Although cross-country comparisons of educational levels are notoriously difficult, I used ostensibly comparable data from the OECD Education Statistics to obtain some suggestive evidence. The tabulation below shows the ratio of (a) graduates of higher education (university and non-university) to the total of (a) plus (b) graduates of upper secondary education (general and vocational/technical) in the population.16 Although the increase in this ratio over the period 1985-97 was 5.4 percentage points in Germany compared to 3.8 percentage points in the United States, this difference seems hardly sufficient to explain the huge disparities in the evolutions of premia for higher education in these two countries. Examinations of other such ratios revealed a very similar picture.

Ratio of Workers with High Relative to Medium Levels of Education

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A more direct approach, following Gottschalk and Joyce (1998), is to examine labor market quantities, i.e. unemployment and employment of workers of different skill levels. If there were indeed relative shifts in the supplies of workers with different skill levels, this would be reflected in quantities rather than just prices. The first panel of Figure 9 plots unemployment rates for workers with different skill levels.17 Clearly, unemployment rates for workers of different skill levels in West Germany have diverged markedly during the 1980s and 1990s. More strikingly, unemployment rates for unskilled workers have risen sharply during the 1990s while the increases in unemployment rates have been much smaller for medium-skilled workers and have in fact fallen for highly skilled workers during the recent cyclical recovery that began around 1993.

Figure 9.
Figure 9.

Unemployment Rates and Employment by Skill Level

Citation: IMF Working Papers 2000, 022; 10.5089/9781451843965.001.A001

One cautionary note about interpreting these unemployment rates is that they could reflect the effects of German unification. From the West German perspective, unification was essentially a labor supply shock that was accentuated in the lower portions of the skill distribution and that may have resulted in the observed increases in unemployment rates for low-skill workers. However, in conjunction with the earlier results on the stability of skill premia, this outcome—persistent increases in absolute and relative unemployment rates for low-skill workers—is precisely what one would expect if a rigid wage structure prevented labor market adjustment through the adjustment of relative prices.

Stronger evidence for this interpretation comes an examination of employment levels. As shown in the second panel of Figure 9, employment levels for workers of different skill levels in West Germany have diverged steadily since the mid-1970s. During the 1990s, employment levels of high skill workers have risen sharply even as employment for unskilled workers has actually declined.18 This evidence is difficult to reconcile with a story that relies on changes in the supplies of different skill categories to explain the stability of the wage structure as an equilibrium outcome.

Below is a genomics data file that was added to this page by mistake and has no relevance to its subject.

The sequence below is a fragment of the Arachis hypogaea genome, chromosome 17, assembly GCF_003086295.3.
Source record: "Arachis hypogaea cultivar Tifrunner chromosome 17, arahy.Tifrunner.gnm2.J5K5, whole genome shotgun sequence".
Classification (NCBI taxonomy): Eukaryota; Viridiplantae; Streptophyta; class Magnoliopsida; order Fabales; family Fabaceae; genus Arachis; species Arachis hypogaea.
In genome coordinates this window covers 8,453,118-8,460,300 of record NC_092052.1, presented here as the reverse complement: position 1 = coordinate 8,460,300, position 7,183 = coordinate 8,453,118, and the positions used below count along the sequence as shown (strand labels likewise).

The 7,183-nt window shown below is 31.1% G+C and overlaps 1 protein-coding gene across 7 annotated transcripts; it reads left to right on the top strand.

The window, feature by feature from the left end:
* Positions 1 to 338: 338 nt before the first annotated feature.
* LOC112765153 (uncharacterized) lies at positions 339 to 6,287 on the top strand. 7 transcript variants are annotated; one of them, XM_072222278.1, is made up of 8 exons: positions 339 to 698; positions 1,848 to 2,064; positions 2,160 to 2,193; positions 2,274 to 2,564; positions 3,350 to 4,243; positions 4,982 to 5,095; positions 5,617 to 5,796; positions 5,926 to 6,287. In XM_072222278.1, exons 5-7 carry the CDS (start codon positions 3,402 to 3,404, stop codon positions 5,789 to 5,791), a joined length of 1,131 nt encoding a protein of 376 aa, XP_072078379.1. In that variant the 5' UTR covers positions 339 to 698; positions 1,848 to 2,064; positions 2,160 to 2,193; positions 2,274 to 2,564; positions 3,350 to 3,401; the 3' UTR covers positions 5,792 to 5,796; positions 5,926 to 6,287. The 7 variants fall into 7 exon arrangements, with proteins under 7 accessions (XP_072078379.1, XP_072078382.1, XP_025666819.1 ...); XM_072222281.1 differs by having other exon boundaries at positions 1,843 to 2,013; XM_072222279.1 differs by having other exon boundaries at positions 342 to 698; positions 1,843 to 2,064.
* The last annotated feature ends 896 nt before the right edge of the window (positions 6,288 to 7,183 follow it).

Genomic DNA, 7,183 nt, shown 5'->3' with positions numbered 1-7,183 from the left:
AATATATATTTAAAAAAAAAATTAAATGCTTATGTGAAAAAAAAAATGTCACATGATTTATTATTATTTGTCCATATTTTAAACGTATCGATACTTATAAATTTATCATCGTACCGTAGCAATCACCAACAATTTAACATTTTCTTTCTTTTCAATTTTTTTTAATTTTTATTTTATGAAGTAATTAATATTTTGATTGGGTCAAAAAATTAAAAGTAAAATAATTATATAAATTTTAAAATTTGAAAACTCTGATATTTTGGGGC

In short, there is little evidence that shifts in relative supplies of workers with different skill levels can explain observed relative wage developments. Furthermore, the evolutions of relative unemployment rates and employment levels are strongly suggestive of the notion that, in the presence of institutional constraints that inhibit relative price adjustment, relative shifts in the demand for skills have resulted in quantity adjustments.

B. Shifts in Sectoral Employment Shares

As in other industrial economies, in recent decades there has been a secular decline in the employment share of manufacturing and a corresponding increase in the employment share of the service sector in Germany. This and other cyclical shifts in sectoral employment could influence the overall wage structure since average wages and the dispersion of wages are likely to be quite different across sectors. These two channels through which changes in the structure of sectoral employment could affect the wage structure are also likely to be influenced by the effects of changing skill compositions of the workforce in these sectors.

One way to analyze the effects of sectoral shifts on the wage structure is to use a simple variance decomposition. The total variance of wages in a year can be decomposed into within- and between-industry components as follows:

σt2=jsjtσjt2+jsjt(wjtw¯t)2(5)

where σt2 is the cross-sectional variance of log hourly wages, sjt is the employment share of sector j, σjt2 is the within-industry variance of wages, wjt is the mean sectoral wage, σjt2 is the mean wage in the sample and the subscript t is a time index. Using this formula, the change in variance over time can be decomposed into changes attributable to within- and between-industry variance as well as composition effects within and between industries. The results of this decomposition are shown in Table 8.19

Table 8.

Effects of Sectoral Shifts on Changes in Wage Inequality

(Variance Decomposition)

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Notes: Workers are classified into ten broadly defined sectors (agriculture, forestry and fishing; utilities and mining; manufacturing; construction; trade; transport and communications; finance and insurance; business and personal services; other basic services; public administration). The numbers reported in this table are changes in three-year averages, centered on the years shown, of total wage variance and its components. All numbers in this table were multiplied by 100.